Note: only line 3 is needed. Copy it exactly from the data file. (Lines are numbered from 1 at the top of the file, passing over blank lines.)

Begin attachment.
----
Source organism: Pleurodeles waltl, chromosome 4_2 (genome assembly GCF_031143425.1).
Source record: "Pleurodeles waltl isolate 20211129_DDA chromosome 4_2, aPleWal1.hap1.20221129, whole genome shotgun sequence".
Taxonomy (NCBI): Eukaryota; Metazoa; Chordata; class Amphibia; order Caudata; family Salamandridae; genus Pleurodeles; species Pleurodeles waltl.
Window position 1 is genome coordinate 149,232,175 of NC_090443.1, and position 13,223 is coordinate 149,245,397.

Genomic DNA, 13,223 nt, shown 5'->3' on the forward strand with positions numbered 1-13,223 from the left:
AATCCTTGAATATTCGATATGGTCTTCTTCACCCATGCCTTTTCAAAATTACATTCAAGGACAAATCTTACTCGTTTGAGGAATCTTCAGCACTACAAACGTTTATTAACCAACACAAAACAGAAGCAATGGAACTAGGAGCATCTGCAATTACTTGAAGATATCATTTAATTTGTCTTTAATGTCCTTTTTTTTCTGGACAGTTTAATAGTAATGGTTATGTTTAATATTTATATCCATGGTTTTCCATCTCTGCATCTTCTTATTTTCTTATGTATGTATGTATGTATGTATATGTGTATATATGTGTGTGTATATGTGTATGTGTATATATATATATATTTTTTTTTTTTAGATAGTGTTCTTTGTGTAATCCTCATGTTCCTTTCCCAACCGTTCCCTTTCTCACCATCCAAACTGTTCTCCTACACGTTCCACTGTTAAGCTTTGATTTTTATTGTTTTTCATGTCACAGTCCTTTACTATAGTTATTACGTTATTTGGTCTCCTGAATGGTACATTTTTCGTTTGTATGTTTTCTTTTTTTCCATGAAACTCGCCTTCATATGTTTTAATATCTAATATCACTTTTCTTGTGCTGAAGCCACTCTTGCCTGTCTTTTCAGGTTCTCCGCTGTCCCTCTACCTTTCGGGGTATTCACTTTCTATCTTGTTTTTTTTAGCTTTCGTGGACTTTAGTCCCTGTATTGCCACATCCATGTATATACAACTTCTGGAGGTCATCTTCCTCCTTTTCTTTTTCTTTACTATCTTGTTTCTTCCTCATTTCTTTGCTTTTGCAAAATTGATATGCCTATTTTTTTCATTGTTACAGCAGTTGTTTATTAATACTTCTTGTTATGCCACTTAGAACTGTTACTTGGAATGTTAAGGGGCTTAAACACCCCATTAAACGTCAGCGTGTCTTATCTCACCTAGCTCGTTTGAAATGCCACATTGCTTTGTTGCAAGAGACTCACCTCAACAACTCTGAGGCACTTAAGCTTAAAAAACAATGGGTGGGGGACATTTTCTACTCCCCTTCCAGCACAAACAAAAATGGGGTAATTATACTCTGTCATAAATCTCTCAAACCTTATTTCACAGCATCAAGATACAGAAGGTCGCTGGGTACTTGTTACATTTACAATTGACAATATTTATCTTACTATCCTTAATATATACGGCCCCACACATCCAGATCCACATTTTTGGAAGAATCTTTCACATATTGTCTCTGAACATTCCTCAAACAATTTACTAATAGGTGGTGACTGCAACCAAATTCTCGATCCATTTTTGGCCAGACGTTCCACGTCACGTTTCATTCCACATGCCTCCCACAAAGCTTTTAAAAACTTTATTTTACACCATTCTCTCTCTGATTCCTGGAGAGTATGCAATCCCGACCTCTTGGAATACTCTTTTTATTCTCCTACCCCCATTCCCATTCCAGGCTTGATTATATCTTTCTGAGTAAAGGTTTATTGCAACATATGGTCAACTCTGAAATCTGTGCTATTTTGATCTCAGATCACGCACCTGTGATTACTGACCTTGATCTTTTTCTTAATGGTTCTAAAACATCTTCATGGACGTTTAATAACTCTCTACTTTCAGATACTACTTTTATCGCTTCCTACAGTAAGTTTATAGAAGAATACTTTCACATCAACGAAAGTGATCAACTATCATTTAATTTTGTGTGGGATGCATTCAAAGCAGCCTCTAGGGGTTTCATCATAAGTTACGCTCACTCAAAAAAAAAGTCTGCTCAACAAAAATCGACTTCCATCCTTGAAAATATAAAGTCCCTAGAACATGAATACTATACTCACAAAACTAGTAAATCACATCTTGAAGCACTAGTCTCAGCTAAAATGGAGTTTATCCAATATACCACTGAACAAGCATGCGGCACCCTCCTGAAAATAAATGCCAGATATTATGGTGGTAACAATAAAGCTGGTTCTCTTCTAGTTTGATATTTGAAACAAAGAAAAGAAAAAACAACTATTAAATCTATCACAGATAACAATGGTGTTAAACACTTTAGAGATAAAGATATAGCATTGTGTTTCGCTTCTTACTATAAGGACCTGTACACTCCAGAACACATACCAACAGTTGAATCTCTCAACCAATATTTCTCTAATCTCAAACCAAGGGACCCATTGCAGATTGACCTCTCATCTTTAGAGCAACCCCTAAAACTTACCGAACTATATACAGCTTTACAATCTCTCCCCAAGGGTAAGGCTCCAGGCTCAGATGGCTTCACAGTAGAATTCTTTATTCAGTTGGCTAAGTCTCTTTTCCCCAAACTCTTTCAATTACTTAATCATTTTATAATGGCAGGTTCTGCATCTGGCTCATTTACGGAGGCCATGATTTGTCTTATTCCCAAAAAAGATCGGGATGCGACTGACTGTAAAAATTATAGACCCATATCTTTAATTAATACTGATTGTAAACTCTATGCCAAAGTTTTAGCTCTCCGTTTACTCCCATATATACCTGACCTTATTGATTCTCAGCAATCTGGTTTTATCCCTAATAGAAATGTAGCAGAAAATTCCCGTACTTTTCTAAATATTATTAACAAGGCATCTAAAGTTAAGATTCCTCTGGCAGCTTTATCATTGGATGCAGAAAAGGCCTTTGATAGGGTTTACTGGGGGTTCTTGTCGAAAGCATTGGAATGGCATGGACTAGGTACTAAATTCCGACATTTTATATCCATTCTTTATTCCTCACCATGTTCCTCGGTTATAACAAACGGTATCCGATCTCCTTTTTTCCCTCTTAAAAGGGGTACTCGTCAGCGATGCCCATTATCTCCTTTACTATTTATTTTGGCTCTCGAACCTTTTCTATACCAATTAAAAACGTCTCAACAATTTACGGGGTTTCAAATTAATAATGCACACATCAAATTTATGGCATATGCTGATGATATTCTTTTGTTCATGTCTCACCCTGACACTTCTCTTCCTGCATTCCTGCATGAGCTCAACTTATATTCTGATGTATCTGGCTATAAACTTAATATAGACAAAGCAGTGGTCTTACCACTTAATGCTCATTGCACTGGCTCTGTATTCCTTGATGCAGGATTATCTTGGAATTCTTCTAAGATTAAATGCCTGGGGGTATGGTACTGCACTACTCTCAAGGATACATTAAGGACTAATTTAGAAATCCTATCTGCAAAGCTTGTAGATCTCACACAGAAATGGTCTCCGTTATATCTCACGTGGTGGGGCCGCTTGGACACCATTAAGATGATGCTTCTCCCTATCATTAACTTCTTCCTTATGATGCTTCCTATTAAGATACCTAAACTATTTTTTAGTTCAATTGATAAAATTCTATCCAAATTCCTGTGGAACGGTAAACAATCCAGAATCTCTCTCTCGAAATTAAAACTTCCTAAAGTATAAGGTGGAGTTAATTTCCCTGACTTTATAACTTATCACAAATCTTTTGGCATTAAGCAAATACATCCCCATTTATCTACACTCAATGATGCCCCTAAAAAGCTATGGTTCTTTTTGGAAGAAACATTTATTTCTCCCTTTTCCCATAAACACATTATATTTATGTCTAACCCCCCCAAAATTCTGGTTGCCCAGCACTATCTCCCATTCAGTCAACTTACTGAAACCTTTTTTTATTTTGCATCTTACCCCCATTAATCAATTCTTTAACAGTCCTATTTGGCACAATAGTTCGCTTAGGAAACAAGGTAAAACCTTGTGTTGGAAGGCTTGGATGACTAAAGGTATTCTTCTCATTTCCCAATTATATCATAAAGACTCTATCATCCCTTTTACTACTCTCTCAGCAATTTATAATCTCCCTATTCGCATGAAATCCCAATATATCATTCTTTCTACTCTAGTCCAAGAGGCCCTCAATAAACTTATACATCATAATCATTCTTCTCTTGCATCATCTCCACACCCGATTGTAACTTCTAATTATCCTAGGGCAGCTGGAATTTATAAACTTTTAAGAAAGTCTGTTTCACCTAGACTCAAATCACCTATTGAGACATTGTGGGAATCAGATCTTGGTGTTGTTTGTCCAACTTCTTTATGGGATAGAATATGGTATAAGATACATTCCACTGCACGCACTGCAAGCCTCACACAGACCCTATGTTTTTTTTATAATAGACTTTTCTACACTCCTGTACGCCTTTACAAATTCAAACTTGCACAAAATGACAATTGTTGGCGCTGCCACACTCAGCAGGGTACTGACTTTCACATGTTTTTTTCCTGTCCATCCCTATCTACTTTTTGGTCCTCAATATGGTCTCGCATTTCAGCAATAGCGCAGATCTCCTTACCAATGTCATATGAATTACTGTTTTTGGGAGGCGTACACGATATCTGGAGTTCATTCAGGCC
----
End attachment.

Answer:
Taxonomy (NCBI): Eukaryota; Metazoa; Chordata; class Amphibia; order Caudata; family Salamandridae; genus Pleurodeles; species Pleurodeles waltl.